If the borrower used your car for commercial purposes, such as deliveries, and you only have personal car insurance, your policy might not cover them.

Ensure that anyone you lend your car to is responsible and holds a valid driver's license. Even if your insurance will cover a collision, you're not off the financial hook — you'll still be responsible for paying the car insurance deductible before your provider pays out the settlement.

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If another driver gets ticketed while driving your car, the responsibility generally falls on the driver, not you as the car owner. The ticket is issued to the individual who committed the violation, and they are typically responsible for paying the fine and dealing with any associated points or penalties on their driving record.

Adding Another Driver to Your Policy

If frequent borrowers of your car include members of your household, they may already be taken care of as your provider will likely request that you include household members who are potential drivers on your insurance policy. This may include family members or roommates who may need insurance coverage if they drive your car.

Additionally, if you have long-term guests with a valid license who will be borrowing your car, you may consider temporarily adding them to your insurance.

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    Family members

    Car insurance companies usually require policyholders to include all household members in the car insurance policy. This includes anyone from a newly licensed teenager to an elderly family member who resides with you.

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    If you have roommates, your insurer will likely ask you to add them to your policy, even if they don't borrow your car often. Including roommates as potential drivers on your policy ensures that your provider will cover them if they are ever involved in an accident while driving your car.

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    People who borrow your car frequently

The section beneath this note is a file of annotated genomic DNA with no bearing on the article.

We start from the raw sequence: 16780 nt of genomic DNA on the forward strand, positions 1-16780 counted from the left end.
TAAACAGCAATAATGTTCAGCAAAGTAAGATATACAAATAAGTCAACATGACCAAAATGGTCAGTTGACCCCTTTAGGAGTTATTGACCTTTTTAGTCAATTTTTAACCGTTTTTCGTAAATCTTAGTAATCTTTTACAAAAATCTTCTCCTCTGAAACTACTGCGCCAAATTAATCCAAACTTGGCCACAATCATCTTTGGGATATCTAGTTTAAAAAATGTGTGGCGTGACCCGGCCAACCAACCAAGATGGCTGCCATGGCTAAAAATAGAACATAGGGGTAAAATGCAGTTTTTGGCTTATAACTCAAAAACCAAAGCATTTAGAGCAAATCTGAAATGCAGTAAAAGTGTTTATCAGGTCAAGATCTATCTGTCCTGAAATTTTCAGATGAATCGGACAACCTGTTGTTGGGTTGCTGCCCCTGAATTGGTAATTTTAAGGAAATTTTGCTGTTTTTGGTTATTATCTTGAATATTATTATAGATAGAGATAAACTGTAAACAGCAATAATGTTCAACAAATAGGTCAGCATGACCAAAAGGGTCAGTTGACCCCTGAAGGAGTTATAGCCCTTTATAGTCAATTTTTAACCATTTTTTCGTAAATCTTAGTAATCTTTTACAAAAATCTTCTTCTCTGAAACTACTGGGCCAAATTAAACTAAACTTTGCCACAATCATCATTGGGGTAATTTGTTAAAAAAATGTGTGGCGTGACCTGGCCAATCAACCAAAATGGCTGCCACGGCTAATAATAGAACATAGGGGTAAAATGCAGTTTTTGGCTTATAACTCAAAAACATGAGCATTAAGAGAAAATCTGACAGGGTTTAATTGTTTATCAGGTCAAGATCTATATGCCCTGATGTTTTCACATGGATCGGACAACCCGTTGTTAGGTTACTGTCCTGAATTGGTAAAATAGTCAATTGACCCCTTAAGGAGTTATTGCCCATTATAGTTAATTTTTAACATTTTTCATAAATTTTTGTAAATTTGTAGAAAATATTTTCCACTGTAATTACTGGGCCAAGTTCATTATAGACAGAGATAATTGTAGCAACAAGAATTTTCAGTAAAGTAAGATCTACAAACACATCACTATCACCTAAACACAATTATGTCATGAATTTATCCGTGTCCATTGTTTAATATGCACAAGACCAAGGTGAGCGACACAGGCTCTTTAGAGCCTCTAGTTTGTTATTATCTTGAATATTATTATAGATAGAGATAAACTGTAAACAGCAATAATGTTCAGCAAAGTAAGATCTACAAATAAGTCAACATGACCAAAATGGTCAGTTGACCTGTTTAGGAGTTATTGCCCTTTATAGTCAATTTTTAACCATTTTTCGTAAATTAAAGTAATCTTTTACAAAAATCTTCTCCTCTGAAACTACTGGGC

Permissive use drivers are those who occasionally drive your car with your permission, typically only up to 12 times per year. If someone borrows your car more frequently than this, they may exceed the limits of the permissive use clause in your policy. In such cases, adding them to your policy may be necessary to ensure that their frequent use of your car is covered by your insurance.

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    Long-term guests

    If you have long-term house guests who will be driving your car, you can add them to your car insurance temporarily. This temporary addition ensures that their use of your vehicle is covered under your insurance during their stay. Once they've left, you can remove them from the policy.

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Some companies offer the flexibility to add an unlimited number of drivers, accommodating various household members, roommates and frequent borrowers. Others may have more specific limitations, allowing you to add only a certain number of drivers, such as four or six.

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About Mark Fitzpatrick

Mark Fitzpatrick headshot

Mark Fitzpatrick is a senior content director at MoneyGeek with over five years of experience analyzing the insurance market, conducting original research and creating content that can be personalized for every buyer. He has been quoted on insurance topics in several publications, including CNBC, NBC News and Mashable.

Mark earned a master’s degree in Economics and International Relations from Johns Hopkins University and a bachelor’s degree from Boston College. He is passionate about using his economics and insurance knowledge to bring transparency around financial topics and help others feel confident in their money moves.